Later, approximately 15,000 Indian indentured labourers, who were mainly speakers of Dravidian languages (Tamil, Telugu, Kannada, Tulu, and Malayalam), were brought from South India. By this time Fiji Hindi was well established as the lingua franca of Indo-Fijians and the Southern Indian labourers had to learn it to communicate with the more numerous Northern Indians and their European overseers. After the end of the indenture system, Indians who spoke Gujarati and Punjabi arrived in Fiji as free immigrants. A few Indo-Fijians speak Tamil, Telugu, and Gujarati at home, but all are fluently conversant and able to communicate using Fiji Hindi. The census reports of 1956 and 1966 shows the extent to which Fiji Hindi (referred to as 'Hindustani' in the census) was being spoken in Indo-Fijian households. Many Hindu schools teach the hindi script while the Muslim schools teach the Perso-Arabic script.
|Language||Number of households in 1956||Number of households in 1966|
Fiji Hindi is also understood and even spoken by Indigenous Fijians in areas of Fiji where there are large Indo-Fijian communities. A pidgin form of the language is used by rural ethnic Fijians, as well as Chinese on the islands, while Pidgin Fijian is spoken by Indo-Fijians.
Following the recent political upheaval in Fiji, many Indo-Fijians have emigrated to Australia, New Zealand, Canada and the United States, where they have largely maintained their traditional Indo-Fijian culture, language, and religion.
Some writers have begun to use Fiji Hindi, until very recently a spoken language only, as a literary language. The Bible has now been translated into Fiji Hindi, and the University of the South Pacific has recently begun offering courses in the language. It is usually written in the Latin script though Devan?gar? has also been used.
The phonemes of Fiji Hindi are very similar to Standard Hindi, but there are some important distinctions. As in the Bhojpuri and Awadhi dialects of the Hindi Belt spoken in rural India, mainly Bihar and Eastern Uttar Pradesh -- the consonant is replaced with (for example, saadi instead of shaadi) and replaced with (for example, bid-es instead of videsh). There is also a tendency to ignore the differences between the consonants and (In Fiji Hindi a fruit is fal instead of phal) and between and (in Fiji Hindi land is jameen instead of zameen). The consonant is used in Fiji Hindi for the nasal sounds , and in Standard Hindi. These features are common in the Eastern Hindi dialects. Some other characteristics of Fiji Hindi which is similar to Bhojpuri and Awadhi are:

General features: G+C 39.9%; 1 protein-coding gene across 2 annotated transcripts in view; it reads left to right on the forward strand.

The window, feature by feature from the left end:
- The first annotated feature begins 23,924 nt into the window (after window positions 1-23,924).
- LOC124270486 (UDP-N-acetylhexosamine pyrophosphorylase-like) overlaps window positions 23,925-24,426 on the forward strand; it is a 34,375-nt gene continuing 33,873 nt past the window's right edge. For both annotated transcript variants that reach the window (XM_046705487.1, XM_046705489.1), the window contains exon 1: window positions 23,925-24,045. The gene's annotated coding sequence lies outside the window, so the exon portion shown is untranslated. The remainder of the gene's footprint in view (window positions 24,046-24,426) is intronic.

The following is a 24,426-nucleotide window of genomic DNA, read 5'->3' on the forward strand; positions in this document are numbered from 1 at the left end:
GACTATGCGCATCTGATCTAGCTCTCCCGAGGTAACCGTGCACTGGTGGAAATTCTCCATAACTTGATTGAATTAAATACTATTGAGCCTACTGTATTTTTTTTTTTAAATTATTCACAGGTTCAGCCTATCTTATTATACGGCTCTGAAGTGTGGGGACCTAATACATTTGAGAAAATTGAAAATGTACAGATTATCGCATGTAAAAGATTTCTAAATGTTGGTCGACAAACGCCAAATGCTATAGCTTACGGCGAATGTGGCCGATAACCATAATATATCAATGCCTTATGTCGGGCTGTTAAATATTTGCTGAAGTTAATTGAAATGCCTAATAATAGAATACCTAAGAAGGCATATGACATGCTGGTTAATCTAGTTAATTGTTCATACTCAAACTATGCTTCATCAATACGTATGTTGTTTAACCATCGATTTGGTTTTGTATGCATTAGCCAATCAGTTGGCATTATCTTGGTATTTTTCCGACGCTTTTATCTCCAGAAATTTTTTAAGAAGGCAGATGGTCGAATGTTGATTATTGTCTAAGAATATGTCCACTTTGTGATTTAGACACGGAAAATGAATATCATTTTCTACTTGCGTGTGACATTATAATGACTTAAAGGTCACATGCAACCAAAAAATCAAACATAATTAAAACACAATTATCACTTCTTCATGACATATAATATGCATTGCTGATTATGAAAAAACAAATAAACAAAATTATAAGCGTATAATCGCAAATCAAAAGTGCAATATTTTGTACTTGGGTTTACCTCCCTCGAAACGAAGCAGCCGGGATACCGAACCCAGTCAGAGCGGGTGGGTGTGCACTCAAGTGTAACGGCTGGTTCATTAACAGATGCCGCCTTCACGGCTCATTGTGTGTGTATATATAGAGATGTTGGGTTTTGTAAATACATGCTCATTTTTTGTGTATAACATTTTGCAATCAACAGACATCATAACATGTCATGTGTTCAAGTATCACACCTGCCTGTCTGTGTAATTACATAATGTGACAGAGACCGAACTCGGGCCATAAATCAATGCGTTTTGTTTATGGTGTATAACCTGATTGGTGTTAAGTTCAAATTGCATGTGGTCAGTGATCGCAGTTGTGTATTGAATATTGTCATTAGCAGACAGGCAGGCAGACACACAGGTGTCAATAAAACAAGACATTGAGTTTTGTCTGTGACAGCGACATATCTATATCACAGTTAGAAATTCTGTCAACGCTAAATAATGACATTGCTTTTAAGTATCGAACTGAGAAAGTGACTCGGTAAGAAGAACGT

|Pronoun||Fiji Hindi||Standard Hindi|
|I||Hum ()||Main ()|
|You (Informal)||Tum ()||Tu/Tum (/)|
|You (Formal)||Aap ()||Aap ()|
|We||Hum log ( )||Hum/Hum log (/ )|
In Fiji Hindi verb forms have been influenced by a number of Hindi dialects in India. First and second person forms of verbs in Fiji Hindi are the same, there is no gender distinction and number distinction is only in the third person past tense. Although, gender is used in third person past tense by the usage of "raha" for a male versus "rahi" for a female.
While the third person imperfective suffix -e is of Bhojpuri origin. Example ? ? "Ee billi macchari KHAWE hai." (This cat is eating a fish).